Vol. 5, No. 44
One of the most infamous stories to occupy the annals of Orleans County history is that of Albion resident Albert S. Warner. Regarded as one of the most “flamboyant” citizens in the area, Warner was a prominent and respected member of local society who participated heavily in Democratic politics, serving as County Treasurer in 1869 and president of the Albion Board of Education in 1881.
In 1863, Roswell and Lorenzo Burrows reorganized the Bank of Albion into the First National Bank of Albion, placing Roswell at the helm of the institution as bank president. An extremely wealthy man, Burrows invested heavily in mid-west real estate, coal mining in Virginia, railroad bonds, stock in the Suspension Bridge Company at Niagara Falls, and countless other securities. One day, the young Albert Warner ventured into the bank in search of a job; Burrows took a liking to “Allie” and hired him immediately.
Burrows died in 1879, leaving a short line of successors to the bank presidency and his $6,000,000 estate. The next logical president was William Burrows, the son of Roswell, but his habitual drunkenness removed him from contention. Next in line was Alexander Stewart, the son-in-law of Roswell, who took control of the bank until his sudden and unexpected death in 1881. Waiting patiently was Warner who stepped into the position as bank president and assumed control of the Burrows estate.
Three years later, suspicion arose regarding Warner’s handling of the wealth left behind by Burrows and Warner was served with a court order requiring him to file an inventory of the estate on August 18, 1884. In hindsight, perhaps, it is no surprise that when the 18th of August arrived, Warner was nowhere to be found and no written inventory of the estate was provided to Judge Signor. Nearly two days passed before the trustees of the bank disposed of Warner as president.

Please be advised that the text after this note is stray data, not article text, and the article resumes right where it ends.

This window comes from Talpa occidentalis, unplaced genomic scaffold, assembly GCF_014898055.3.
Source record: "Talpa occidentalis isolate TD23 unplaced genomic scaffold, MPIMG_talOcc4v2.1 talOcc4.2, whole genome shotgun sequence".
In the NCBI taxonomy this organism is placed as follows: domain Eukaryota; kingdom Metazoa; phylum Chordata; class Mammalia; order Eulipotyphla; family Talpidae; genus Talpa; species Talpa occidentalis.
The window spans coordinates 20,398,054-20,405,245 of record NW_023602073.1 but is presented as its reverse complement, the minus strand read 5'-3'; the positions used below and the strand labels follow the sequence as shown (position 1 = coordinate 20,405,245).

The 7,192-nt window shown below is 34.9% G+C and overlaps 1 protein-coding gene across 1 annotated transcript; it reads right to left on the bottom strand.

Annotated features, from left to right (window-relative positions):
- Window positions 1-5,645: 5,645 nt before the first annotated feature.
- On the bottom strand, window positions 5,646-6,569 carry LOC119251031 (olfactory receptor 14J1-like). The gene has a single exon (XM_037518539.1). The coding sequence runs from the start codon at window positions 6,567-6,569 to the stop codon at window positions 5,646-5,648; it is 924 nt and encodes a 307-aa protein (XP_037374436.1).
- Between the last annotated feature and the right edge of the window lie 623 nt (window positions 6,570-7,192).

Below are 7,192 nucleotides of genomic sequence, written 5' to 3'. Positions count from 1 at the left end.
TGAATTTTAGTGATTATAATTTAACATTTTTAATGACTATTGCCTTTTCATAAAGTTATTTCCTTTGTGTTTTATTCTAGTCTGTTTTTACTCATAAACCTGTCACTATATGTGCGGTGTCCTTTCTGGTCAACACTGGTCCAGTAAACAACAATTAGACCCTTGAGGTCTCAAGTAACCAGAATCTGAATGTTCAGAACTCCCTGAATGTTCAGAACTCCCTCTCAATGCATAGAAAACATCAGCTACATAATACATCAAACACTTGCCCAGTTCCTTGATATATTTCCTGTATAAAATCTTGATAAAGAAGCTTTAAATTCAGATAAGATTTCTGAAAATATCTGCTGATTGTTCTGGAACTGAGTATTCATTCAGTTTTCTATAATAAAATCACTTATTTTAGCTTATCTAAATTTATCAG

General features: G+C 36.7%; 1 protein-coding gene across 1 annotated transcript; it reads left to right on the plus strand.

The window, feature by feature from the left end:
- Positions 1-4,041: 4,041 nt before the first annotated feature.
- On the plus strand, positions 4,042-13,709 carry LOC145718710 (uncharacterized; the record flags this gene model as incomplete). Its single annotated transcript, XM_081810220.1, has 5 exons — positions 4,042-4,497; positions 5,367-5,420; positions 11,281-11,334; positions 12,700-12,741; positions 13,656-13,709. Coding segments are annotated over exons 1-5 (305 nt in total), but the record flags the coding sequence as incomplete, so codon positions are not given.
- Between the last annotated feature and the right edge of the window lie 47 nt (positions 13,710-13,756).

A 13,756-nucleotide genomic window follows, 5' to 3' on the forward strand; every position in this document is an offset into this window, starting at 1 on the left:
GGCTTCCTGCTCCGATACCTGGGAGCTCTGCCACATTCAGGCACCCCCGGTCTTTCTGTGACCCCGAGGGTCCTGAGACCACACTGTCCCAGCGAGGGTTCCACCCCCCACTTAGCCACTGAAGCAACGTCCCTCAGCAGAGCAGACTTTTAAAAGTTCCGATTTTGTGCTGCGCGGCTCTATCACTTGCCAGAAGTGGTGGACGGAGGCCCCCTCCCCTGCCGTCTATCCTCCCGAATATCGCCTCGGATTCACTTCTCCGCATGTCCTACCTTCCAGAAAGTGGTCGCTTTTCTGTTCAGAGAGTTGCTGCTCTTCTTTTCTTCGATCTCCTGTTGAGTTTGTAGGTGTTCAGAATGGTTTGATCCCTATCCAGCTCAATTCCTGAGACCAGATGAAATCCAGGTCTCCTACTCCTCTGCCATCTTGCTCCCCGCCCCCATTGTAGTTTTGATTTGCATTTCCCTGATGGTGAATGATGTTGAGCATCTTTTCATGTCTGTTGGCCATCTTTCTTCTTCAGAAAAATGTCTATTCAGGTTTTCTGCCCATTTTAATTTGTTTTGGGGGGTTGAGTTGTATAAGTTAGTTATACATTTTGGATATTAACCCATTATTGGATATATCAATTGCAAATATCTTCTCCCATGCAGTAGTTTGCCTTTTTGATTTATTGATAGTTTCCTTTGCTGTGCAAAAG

The trustees of the First National Bank of Albion then faced one overwhelming issue; Warner was missing, yet he was the only person with the combination to the bank vault. An expert was summoned to break into the vault and upon opening the door, the trustees were appalled to find an empty room; no depositors’ bonds, no securities, and no cash. Local authorities supposed that Warner had speculated the bank’s wealth, well over $40,000, on Wall Street.
Fleeing to Canada, Warner left his wife Jennie in Albion to sustain herself by boarding people at their home. The Orleans Republican wrote that the handsome young man would not be able to disguise himself, as it was a known fact that Warner was incapable of growing a mustache or beard.
It is this piece of information that local lore is centered upon. When Lewis Warner passed away in 1887, the fugitive Warner purportedly returned to Albion disguised as a woman to say one last goodbye to his beloved father. New York City Newspapers published countless stories about Warner’s numerous visits to the city, one waiter remarking, “He never spent a cent for anything that he did not get full value for if he could help it…he was constantly growling about the manner in which his meats were cooked and the time required to prepare his meals, until, finally, it became such a disagreeable duty to wait upon him that he might have sat at a table all day before one of us would willingly take his order…”
Fact or fiction, the story remains a staple anecdote that always solicits a chuckle from a heeding crowd.